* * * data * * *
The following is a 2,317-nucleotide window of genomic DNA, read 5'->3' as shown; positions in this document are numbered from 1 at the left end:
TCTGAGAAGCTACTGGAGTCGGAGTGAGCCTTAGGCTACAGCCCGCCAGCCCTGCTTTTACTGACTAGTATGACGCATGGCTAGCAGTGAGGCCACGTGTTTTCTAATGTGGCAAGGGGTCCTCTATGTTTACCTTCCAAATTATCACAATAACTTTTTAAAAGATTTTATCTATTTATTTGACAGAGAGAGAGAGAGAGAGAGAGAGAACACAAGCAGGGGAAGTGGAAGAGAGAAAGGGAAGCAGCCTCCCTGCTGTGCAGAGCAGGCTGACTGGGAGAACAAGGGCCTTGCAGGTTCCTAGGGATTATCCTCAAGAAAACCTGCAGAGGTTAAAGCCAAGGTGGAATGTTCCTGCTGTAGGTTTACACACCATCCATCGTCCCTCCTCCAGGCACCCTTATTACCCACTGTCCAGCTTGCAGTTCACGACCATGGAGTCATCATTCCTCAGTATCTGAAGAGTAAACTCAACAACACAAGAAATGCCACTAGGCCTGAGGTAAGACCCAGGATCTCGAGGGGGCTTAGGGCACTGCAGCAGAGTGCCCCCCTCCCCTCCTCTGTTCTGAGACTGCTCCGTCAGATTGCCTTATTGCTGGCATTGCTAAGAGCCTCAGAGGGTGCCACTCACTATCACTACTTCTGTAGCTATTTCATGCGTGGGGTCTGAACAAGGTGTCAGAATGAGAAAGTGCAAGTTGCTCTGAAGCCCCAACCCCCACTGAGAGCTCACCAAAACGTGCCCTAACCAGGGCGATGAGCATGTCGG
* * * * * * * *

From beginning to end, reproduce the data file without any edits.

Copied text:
The following is a 2,317-nucleotide window of genomic DNA, read 5'->3' as shown; positions in this document are numbered from 1 at the left end:
TCTGAGAAGCTACTGGAGTCGGAGTGAGCCTTAGGCTACAGCCCGCCAGCCCTGCTTTTACTGACTAGTATGACGCATGGCTAGCAGTGAGGCCACGTGTTTTCTAATGTGGCAAGGGGTCCTCTATGTTTACCTTCCAAATTATCACAATAACTTTTTAAAAGATTTTATCTATTTATTTGACAGAGAGAGAGAGAGAGAGAGAGAGAACACAAGCAGGGGAAGTGGAAGAGAGAAAGGGAAGCAGCCTCCCTGCTGTGCAGAGCAGGCTGACTGGGAGAACAAGGGCCTTGCAGGTTCCTAGGGATTATCCTCAAGAAAACCTGCAGAGGTTAAAGCCAAGGTGGAATGTTCCTGCTGTAGGTTTACACACCATCCATCGTCCCTCCTCCAGGCACCCTTATTACCCACTGTCCAGCTTGCAGTTCACGACCATGGAGTCATCATTCCTCAGTATCTGAAGAGTAAACTCAACAACACAAGAAATGCCACTAGGCCTGAGGTAAGACCCAGGATCTCGAGGGGGCTTAGGGCACTGCAGCAGAGTGCCCCCCTCCCCTCCTCTGTTCTGAGACTGCTCCGTCAGATTGCCTTATTGCTGGCATTGCTAAGAGCCTCAGAGGGTGCCACTCACTATCACTACTTCTGTAGCTATTTCATGCGTGGGGTCTGAACAAGGTGTCAGAATGAGAAAGTGCAAGTTGCTCTGAAGCCCCAACCCCCACTGAGAGCTCACCAAAACGTGCCCTAACCAGGGCGATGAGCATGTCGG